A new treatment has been developed to help girls and women who have absent or malformed vaginas, a condition which affects around one in every 4,000 females.
Dr Linda Baker, professor of urology
at the Southwestern Medical Centre, claimed that the new surgical treatment would not lead to the same complications as current surgical methods of reconstructing the vagina.
She said: "There were many surgical methods for reconstructing the vagina, but when I began seeing these patients, I thought the results were not natural-looking and inadequate in many cases.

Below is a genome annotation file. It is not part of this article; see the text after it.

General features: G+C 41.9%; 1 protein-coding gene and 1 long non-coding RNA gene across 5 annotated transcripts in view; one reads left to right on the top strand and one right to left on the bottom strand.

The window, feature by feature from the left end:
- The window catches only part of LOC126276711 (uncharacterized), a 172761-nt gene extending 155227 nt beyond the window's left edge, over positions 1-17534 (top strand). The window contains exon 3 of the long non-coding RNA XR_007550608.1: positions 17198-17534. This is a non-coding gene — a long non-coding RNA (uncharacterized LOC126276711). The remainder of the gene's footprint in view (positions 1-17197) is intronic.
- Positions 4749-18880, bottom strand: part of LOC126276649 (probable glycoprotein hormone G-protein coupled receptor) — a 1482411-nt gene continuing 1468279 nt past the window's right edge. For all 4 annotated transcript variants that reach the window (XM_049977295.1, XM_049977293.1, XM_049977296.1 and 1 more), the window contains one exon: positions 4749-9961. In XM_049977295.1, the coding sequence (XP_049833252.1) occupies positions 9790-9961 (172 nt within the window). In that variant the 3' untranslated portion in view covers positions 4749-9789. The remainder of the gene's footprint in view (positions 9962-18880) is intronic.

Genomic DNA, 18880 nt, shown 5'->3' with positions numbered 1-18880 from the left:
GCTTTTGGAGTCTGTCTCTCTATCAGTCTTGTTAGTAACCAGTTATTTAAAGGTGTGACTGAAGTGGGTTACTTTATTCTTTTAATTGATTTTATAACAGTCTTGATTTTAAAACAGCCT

"Too many suffered with complications from these types of vaginal reconstructions, often leading to painful intercourse in adulthood."
The procedure involves removing the top layer of cheek tissue from the patient's mouth.
This is then stretched and shaped into a perforated graft which is then wrapped around a plastic mould and inserted into the patient's body.
After about a week the plastic object can be removed as the tissue cells start to fill in the gaps.